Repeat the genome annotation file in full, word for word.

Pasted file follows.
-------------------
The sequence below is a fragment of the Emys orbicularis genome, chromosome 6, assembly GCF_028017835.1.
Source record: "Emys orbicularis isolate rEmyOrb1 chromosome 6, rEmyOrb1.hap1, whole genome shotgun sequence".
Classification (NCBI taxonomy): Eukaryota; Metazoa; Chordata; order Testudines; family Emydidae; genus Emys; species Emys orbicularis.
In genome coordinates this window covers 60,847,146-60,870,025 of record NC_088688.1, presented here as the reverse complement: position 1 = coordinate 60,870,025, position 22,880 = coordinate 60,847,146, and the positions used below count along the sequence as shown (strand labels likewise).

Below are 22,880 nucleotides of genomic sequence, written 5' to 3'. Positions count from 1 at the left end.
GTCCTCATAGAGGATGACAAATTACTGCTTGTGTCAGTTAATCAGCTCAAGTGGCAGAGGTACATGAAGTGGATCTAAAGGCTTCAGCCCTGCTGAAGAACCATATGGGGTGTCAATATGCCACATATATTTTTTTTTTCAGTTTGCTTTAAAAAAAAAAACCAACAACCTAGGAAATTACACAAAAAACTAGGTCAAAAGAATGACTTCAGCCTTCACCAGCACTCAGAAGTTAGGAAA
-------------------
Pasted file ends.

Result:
The sequence below is a fragment of the Emys orbicularis genome, chromosome 6, assembly GCF_028017835.1.
Source record: "Emys orbicularis isolate rEmyOrb1 chromosome 6, rEmyOrb1.hap1, whole genome shotgun sequence".
Classification (NCBI taxonomy): Eukaryota; Metazoa; Chordata; order Testudines; family Emydidae; genus Emys; species Emys orbicularis.
In genome coordinates this window covers 60,847,146-60,870,025 of record NC_088688.1, presented here as the reverse complement: position 1 = coordinate 60,870,025, position 22,880 = coordinate 60,847,146, and the positions used below count along the sequence as shown (strand labels likewise).

Below are 22,880 nucleotides of genomic sequence, written 5' to 3'. Positions count from 1 at the left end.
GTCCTCATAGAGGATGACAAATTACTGCTTGTGTCAGTTAATCAGCTCAAGTGGCAGAGGTACATGAAGTGGATCTAAAGGCTTCAGCCCTGCTGAAGAACCATATGGGGTGTCAATATGCCACATATATTTTTTTTTTCAGTTTGCTTTAAAAAAAAAAACCAACAACCTAGGAAATTACACAAAAAACTAGGTCAAAAGAATGACTTCAGCCTTCACCAGCACTCAGAAGTTAGGAAA